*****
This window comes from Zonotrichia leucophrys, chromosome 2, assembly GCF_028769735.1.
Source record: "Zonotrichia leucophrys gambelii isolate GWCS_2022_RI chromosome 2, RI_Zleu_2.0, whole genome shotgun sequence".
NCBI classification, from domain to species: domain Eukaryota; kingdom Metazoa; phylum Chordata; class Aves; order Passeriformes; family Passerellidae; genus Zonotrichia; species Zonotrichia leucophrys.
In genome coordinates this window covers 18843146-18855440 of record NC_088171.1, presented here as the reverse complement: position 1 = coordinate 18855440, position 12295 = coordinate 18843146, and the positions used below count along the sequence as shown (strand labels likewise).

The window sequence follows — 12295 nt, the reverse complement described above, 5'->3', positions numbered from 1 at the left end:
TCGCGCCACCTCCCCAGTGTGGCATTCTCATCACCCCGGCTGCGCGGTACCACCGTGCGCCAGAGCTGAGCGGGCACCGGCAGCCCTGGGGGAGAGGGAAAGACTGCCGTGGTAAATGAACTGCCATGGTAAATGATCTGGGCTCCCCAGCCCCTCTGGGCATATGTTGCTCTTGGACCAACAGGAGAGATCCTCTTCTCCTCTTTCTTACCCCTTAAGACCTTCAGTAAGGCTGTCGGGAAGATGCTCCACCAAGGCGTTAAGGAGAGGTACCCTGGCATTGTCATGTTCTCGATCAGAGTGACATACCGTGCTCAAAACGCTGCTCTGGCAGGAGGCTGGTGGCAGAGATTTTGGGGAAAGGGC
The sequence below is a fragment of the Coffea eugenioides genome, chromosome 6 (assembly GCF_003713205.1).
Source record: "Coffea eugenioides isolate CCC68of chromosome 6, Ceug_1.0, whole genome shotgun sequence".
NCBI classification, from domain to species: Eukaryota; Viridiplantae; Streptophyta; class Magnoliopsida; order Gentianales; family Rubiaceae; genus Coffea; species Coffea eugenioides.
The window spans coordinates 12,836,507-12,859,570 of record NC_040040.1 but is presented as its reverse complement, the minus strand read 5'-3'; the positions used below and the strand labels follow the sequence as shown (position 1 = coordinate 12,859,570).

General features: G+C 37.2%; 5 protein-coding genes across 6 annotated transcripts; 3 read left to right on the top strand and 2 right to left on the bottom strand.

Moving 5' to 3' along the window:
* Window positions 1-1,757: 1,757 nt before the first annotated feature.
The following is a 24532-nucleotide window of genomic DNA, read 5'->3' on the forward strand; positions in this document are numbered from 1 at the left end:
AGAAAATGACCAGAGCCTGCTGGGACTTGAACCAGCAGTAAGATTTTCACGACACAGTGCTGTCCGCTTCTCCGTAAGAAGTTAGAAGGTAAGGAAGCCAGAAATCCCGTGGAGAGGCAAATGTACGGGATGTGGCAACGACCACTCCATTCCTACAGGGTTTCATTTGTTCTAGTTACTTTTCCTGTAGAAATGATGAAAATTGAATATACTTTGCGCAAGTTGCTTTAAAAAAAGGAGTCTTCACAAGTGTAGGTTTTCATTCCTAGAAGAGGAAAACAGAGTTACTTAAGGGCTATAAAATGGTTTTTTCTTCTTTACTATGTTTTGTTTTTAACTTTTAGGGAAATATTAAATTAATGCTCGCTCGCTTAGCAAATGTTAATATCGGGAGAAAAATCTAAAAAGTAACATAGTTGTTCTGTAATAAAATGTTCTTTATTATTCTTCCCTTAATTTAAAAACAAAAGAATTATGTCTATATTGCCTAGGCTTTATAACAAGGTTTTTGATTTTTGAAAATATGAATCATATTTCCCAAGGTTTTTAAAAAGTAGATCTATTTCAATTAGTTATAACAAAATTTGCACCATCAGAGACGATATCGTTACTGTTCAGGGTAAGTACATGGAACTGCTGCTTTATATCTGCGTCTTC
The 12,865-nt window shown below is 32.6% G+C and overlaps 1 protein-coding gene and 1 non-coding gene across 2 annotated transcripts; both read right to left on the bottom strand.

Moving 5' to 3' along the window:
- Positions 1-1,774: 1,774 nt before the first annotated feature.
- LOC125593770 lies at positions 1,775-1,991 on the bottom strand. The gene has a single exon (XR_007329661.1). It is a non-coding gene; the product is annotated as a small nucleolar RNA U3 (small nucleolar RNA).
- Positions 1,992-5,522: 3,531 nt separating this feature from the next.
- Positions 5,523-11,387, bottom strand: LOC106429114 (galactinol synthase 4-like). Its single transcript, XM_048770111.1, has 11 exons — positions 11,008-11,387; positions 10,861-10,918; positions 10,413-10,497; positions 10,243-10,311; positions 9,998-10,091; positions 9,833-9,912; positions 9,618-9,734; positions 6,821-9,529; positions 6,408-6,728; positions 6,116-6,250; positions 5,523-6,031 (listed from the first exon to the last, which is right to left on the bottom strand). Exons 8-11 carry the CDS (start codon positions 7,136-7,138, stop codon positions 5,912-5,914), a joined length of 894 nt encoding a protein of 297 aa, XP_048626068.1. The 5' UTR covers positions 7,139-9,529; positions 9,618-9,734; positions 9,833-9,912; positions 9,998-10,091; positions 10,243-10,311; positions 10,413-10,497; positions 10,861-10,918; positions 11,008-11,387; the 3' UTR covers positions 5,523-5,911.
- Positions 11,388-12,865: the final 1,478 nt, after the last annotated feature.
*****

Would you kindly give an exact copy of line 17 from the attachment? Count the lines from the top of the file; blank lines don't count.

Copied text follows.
Moving 5' to 3' along the window: